It can be difficult to grasp what the actual meaning of the "World Brotherhood of Scouting" is until you get to experience it. Far too often, Scouts and adults leaders do not realise that Scouting goes beyond merit badges and camping. The values and skills learned by the Scouts are making them part of a worldwide community. Despite cultural, religious, and political differences, Scouts all around the world are sharing common ideals. Scouts are eager to become active citizens and work toward bettering their communities no matter where they live.
Scouts everywhere share an Oath/Promise and Law which are the foundations of our brotherhood, this is why the Boy Scouts of America are members of the World Organization of the Scout Movement. The WOSM membership badge (picture on the left) is a purple circular patch with a fleur-de-lis in the center, surrounded by a rope tied with a square knot. It is worn on the uniform of all the members around the globe.
Promoting the World Brotherhood of Scouting and increasing the awareness about what Scouting brings to young people can help make a difference, even here at home.
Focus Points for our Council
You do not have to travel very far to take part to an international project. Whether you are looking for something to do with your Troop or on your own, there are many options to explore. The Council International Committee picked 3 main focus points in order to increasingly encourage establishing international Scouting activities until 2019.
1. Messengers of Peace Program
Messengers of Peace is an international initiative to build excitement for service projects and for a betterment of oneself, the community we live in, and the world overall. It is easy, fun, and teaches Scouts to be aware of how their service to others helps not only themselves but many others as well.
Peace is more than the absence of war. It encompasses harmony between individuals, communities, and humankind and the environment. A “Messengers of Peace” service project is defined as any project that touches on one of these dimensions of peace:
1. The personal dimension: harmony, justice, and equality
2. The community dimension: peace as opposed to hostility or violent conflict
3. Relationships between humankind and its environment: security, social and economic welfare, and relationship with the environment
“If we apply love in place of fear we at once gain the diminution of poverty, crime, and disease in our individual countries, and we gain peace between the nations through mutual trust, honor, and goodwill.” - Sir Robert Baden Powell
You can start new projects in your own community and to contribute to the World Brotherhood of Scouting. If you are not familiar with the Messengers of Peace program, you can use these ready-to-use tools and activities to explore the personal dimension with your Troop.
2. International Awareness
Nowadays traveling is getting less expensive, people are also more willing to relocate for work or other reasons. It is likely that a Scout from your unit will someday move to a different area, or maybe to a different country. Scouts in your unit may already have an international background, know someone that moved to or from a foreign country, or have international students at their school.
Raising awareness about other cultures and countries is always interesting, and it is becoming increasingly important with globalization. Chances are, you will likely have someone in your pack or Troop that is from, lived, or knows a lot about a foreign country. If not, ask around you, you will be surprised to see how many people may be willing to talk about their family roots.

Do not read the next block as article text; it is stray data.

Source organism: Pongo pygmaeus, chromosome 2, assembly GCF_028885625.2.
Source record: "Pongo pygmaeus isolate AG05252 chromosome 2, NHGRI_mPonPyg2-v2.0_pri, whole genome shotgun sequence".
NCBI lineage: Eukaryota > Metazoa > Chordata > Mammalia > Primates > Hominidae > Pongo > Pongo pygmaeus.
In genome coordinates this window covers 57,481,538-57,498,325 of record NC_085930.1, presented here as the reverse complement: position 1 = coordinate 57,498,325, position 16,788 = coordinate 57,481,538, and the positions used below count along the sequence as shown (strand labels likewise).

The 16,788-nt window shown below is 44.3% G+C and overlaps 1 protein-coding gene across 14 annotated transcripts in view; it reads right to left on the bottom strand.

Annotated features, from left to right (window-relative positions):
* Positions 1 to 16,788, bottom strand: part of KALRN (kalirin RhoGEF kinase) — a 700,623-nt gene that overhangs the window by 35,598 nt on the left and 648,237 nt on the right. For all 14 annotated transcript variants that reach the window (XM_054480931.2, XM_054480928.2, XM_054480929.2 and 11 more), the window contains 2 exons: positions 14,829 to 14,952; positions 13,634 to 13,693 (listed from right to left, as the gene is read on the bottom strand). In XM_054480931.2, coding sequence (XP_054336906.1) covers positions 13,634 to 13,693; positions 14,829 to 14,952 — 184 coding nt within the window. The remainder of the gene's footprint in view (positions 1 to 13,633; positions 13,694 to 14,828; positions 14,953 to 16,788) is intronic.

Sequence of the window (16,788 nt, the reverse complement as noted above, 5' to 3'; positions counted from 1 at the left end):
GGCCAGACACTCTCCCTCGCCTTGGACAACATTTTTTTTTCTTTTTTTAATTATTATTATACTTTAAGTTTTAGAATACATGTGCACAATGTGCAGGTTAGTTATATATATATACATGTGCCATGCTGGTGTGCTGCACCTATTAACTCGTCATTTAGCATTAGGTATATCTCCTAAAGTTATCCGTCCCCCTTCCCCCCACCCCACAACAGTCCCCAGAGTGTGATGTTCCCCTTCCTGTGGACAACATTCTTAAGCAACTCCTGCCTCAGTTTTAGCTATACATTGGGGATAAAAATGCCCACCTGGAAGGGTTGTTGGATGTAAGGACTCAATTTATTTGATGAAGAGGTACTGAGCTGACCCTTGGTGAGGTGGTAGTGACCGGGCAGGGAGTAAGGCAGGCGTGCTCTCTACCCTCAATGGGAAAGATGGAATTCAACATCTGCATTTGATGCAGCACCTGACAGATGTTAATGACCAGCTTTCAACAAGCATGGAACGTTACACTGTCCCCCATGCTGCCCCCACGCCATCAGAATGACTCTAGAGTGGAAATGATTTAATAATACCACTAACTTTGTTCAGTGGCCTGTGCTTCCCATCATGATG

After discussing how life is in a foreign country and what is different there compared to the US (presentation during a meeting, joining a local international event in your community, …) you can ask the Scouts for instance to search a recipe and then cook dish of that country, create patrol posters on what they remember and liked.
Most countries offer scouting programs. It is easy to tie in what has been learned previously into how Scouts operate in a different country. You will be surprised by how much we have in common with scouts from other countries, even with large cultural differences. Here is an example about Scouting in France (presentation and pamphlet).
If get your Troop excited about International scouting, you should consider joining the next JOTA/JOTI or to attend a Jamboree.
3. Jamboree on the Air & Jamboree on the Internet
JOTA - JOTI is an international jamboree taking place around the world simultaneously. The event allows Scouts everywhere to meet virtually. It is easy to participate and it is open to Scouts of any age. This is the largest Scouting event in the world held the third weekend of October every year. JOTA - JOTI is organised by the World Organization of the Scout Movement.
JOTA (Jamboree on the Air) happens through Scouts communicating over the Air and typically requires speaking into a microphone and listening on the station speakers. Many other forms of specialized communication can also be used: web radios, voice chat, communication through a satellite relay, … Several amateur radio (also called ham radio) stations in our area like, the York County Amateur Radio Society, can help you to participate. To find one, and for more information, visit the website of the national association for Amateur Radio.
JOTI (Jamboree on the Internet) works on the same principles but uses the Internet to communicate: text-based chat, video chat, blogs, and social media networks. Scouts may participate at home with the help of an adult, or they can participate in a district or council. Also, JOTI participation can help to fulfill Citizenship in the World or Digital Technology merit badge requirements.
For more information, please visit the official World Organization of the Scout Movement’s website for JOTA-JOTI or on the BSA’s website JOTA & JOTI.